I occasionally visit Dave Winer's blog, as he has been known to have good ideas. One of these from a few years ago, that he's talking about again, was 'Reading Lists', whereby (in principle) you can subscribe to a list of feeds. When the list changes, your aggregator (in principle) can subscribe/unsubscribe to the individual feeds in the list, showing the contents of the listed feeds probably grouped together in some fashion. Neat idea, but it doesn't really seem to have caught on.
There are two de facto standards for expressing lists of feeds: OPML and RDF ("foafrolls"). The former is probably better supported in desktop aggregators, the latter maybe more visible in the online Planet aggregators (including Planet RDF, though that uses chumpologica/Redland rather than PlanetPlanet). OPML is Dave Winer's 'outline processor' markup language, for lists of feeds it has typed links. The RDF version uses the FOAF, DC and RSS 1.0 vocabs (very typed links). Away from the feed list application, the OPML format is usable in Dave Winer's outliner, and any RDF tool can make sense of the RDF (naturally :) but I reckon it does rather lend itself to FOAFishness - feeds are associated with a foaf:Person (and/or foaf:Agent) with a foaf:weblog etc. (I dunno, the domain is right on top of SIOC too, maybe some info using those terms could be added to the feedlists..?).
For any kind of Information/Knowledge Manager kind of tool (Personal or otherwise) built with RDF, it seems quite natural to periodically refresh data (not only feeds but pretty much anything in the domain of interest - FOAF Profiles probably being ubiquitous), so Reading Lists would sit comfortably alongside other features.
But in the 'simple' world of RSS, subscribing to feedlists is something of a complication. For instance, in the good Mr. Winer's latest incarnation, he's got aggregated pages (e.g. daveriver.scripting.com) not unlike those of the Planets, with an autodiscovery link in the HTML pointing to the feedlist:
<link rel="alternate" type="application/rss+xml" title="OPML" href="index.opml" />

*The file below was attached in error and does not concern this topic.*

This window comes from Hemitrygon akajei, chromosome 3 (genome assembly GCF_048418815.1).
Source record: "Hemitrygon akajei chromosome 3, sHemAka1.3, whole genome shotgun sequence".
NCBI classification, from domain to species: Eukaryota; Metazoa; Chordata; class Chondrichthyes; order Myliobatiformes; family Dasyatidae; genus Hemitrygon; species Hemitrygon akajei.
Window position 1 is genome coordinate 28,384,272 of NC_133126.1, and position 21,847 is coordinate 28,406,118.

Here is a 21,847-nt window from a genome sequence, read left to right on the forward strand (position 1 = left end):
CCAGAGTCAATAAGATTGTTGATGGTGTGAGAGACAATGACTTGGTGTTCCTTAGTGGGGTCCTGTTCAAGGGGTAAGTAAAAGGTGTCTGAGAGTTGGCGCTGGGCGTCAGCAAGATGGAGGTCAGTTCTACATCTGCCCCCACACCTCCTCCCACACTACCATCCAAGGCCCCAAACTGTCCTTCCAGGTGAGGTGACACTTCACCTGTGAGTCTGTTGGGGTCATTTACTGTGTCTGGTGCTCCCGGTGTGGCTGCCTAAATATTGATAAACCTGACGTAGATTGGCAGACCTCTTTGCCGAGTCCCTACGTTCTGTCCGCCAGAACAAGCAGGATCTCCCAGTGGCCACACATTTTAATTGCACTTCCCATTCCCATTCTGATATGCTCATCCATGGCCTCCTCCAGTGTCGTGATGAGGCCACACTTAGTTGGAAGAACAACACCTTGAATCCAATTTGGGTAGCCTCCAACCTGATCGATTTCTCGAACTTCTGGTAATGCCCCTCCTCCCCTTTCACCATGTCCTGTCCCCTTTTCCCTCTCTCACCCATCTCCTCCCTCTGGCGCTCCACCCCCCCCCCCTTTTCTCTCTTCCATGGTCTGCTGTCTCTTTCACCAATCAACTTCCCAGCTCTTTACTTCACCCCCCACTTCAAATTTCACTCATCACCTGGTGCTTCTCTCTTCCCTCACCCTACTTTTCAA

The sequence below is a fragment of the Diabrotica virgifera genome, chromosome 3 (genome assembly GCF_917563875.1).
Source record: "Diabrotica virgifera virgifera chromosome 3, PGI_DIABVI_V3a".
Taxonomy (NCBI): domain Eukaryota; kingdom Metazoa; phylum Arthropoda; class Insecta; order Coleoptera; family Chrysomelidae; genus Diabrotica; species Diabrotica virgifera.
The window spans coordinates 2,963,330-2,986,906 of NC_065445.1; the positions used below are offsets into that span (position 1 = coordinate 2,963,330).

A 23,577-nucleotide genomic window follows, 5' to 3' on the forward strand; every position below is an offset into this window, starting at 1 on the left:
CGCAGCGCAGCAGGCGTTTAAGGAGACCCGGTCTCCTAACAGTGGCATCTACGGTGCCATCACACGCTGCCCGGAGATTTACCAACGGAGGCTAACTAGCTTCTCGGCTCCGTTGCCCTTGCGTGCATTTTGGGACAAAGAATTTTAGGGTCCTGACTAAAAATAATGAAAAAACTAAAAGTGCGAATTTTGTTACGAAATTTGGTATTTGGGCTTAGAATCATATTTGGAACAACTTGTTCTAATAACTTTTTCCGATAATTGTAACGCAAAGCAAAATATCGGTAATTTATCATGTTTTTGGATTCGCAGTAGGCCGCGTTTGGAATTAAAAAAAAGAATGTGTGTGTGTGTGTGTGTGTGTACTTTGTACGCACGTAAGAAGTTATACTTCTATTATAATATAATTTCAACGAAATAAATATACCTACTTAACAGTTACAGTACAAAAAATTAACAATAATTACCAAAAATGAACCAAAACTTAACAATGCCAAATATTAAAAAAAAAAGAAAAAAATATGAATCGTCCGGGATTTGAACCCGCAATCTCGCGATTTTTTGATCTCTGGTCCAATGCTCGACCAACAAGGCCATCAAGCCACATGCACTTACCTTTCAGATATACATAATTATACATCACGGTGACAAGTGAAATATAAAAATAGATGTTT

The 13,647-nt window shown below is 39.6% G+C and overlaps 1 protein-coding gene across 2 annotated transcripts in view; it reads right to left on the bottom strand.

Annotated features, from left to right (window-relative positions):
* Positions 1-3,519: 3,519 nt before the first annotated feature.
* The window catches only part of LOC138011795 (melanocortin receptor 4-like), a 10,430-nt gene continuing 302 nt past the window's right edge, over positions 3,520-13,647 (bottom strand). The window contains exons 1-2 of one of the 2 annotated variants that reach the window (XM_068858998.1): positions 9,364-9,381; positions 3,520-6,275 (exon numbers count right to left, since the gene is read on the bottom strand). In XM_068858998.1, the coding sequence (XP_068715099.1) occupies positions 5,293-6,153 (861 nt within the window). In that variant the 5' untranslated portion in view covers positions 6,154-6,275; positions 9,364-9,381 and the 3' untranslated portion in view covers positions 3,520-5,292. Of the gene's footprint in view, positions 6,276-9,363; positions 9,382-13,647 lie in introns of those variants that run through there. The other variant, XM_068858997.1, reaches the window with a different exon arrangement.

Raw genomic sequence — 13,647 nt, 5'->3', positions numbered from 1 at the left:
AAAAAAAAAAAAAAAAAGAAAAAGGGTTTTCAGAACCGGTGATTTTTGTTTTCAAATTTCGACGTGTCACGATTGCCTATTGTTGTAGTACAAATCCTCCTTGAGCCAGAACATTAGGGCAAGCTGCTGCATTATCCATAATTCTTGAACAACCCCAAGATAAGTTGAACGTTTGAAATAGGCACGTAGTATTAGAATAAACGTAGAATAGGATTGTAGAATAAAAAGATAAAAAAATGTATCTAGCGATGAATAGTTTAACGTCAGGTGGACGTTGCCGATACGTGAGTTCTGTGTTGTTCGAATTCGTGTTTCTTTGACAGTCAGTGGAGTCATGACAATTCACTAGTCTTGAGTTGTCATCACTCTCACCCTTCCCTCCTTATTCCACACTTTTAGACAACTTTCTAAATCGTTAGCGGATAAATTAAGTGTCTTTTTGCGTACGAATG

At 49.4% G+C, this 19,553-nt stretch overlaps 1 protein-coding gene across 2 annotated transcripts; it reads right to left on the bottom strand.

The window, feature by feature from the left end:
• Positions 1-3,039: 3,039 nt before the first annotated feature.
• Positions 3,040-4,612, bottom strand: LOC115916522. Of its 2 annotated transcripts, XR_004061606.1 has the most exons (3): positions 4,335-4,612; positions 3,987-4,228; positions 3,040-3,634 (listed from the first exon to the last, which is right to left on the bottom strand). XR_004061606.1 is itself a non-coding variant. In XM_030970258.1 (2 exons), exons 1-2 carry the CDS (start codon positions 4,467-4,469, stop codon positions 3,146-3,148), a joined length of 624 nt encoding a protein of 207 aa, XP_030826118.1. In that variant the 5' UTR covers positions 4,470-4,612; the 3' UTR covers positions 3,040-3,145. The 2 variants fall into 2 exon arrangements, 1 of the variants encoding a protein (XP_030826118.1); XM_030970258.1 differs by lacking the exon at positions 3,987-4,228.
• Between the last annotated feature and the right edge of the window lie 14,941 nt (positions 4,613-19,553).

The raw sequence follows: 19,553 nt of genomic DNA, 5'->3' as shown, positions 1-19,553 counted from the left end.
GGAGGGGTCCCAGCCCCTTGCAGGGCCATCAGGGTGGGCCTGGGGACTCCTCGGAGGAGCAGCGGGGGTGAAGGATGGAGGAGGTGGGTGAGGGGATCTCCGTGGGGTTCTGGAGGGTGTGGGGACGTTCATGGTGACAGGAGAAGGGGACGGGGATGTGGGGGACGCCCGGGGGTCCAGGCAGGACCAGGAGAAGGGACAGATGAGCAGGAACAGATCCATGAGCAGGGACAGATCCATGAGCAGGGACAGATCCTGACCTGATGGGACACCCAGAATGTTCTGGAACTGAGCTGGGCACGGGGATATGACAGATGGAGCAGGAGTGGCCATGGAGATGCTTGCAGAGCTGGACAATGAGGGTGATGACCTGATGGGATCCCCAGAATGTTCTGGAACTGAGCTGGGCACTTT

OPML is RSS? I don't think even the Universal Feed Parser is that liberal. The kludge does get Firefox to show the target as a subscribable link, but then that's still not much good if the tools don't know what to do with it. But it seems to me there's a much simpler approach - use RSS. To get myself some markup to show I just bookmarked this blog's feed with del.icio.us and had a look at the feed that produced, and it contains (trimmed) this:
<title>Danny Ayers : Raw Blog (feed)</title>
Now a current aggregator would see that and probably just display it as a HTML-style titled link. But if the aggregator bothered to do a HTTP HEAD, it'd see:
To a (non-RDF savvy) aggregator that means an RSS 1.0 feed. So, aggregator dude, subscribe to it. Atom <link> elements have a (mime) type attribute, so there the HEAD wouldn't even be necessary.
While most feeds are a changing, fixed-length FILO queue of entries, there's nothing to stop them being a variable length list.
In other words, the simplest RSS feed list is an RSS feed. Even if the aggregator needs a little help in recognising a feed list, it's got to be easier than understanding an entirely different format (published with an inappropriate media type).
Ok, so personally I'd go straight down the RDF route, it's a heck of a lot more flexible. But an RSS-format Reading List does seem like low-hanging fruit for non-RDF tools.
Anyhow, if anyone's building an aggregator (they're a great little starter app when learning a new language), consider Reading Lists as a feature.